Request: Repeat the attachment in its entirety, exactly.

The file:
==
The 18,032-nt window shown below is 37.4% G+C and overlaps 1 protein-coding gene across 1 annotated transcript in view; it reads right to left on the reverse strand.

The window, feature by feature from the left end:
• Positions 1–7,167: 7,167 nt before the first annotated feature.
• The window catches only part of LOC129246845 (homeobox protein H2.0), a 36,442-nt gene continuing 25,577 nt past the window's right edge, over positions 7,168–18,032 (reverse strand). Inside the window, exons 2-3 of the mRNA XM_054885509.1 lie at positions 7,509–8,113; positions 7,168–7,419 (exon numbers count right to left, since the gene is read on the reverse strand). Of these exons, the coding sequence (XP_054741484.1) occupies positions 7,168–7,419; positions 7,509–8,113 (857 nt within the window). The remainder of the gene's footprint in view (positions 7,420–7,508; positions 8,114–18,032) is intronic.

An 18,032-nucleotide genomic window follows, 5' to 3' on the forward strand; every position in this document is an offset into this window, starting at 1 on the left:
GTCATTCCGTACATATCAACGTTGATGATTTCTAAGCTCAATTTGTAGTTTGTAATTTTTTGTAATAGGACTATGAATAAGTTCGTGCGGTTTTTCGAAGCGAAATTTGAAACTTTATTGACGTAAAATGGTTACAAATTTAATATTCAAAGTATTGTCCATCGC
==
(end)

The 18,032-nt window shown below is 37.4% G+C and overlaps 1 protein-coding gene across 1 annotated transcript in view; it reads right to left on the reverse strand.

The window, feature by feature from the left end:
• Positions 1–7,167: 7,167 nt before the first annotated feature.
• The window catches only part of LOC129246845 (homeobox protein H2.0), a 36,442-nt gene continuing 25,577 nt past the window's right edge, over positions 7,168–18,032 (reverse strand). Inside the window, exons 2-3 of the mRNA XM_054885509.1 lie at positions 7,509–8,113; positions 7,168–7,419 (exon numbers count right to left, since the gene is read on the reverse strand). Of these exons, the coding sequence (XP_054741484.1) occupies positions 7,168–7,419; positions 7,509–8,113 (857 nt within the window). The remainder of the gene's footprint in view (positions 7,420–7,508; positions 8,114–18,032) is intronic.

An 18,032-nucleotide genomic window follows, 5' to 3' on the forward strand; every position in this document is an offset into this window, starting at 1 on the left:
GTCATTCCGTACATATCAACGTTGATGATTTCTAAGCTCAATTTGTAGTTTGTAATTTTTTGTAATAGGACTATGAATAAGTTCGTGCGGTTTTTCGAAGCGAAATTTGAAACTTTATTGACGTAAAATGGTTACAAATTTAATATTCAAAGTATTGTCCATCGC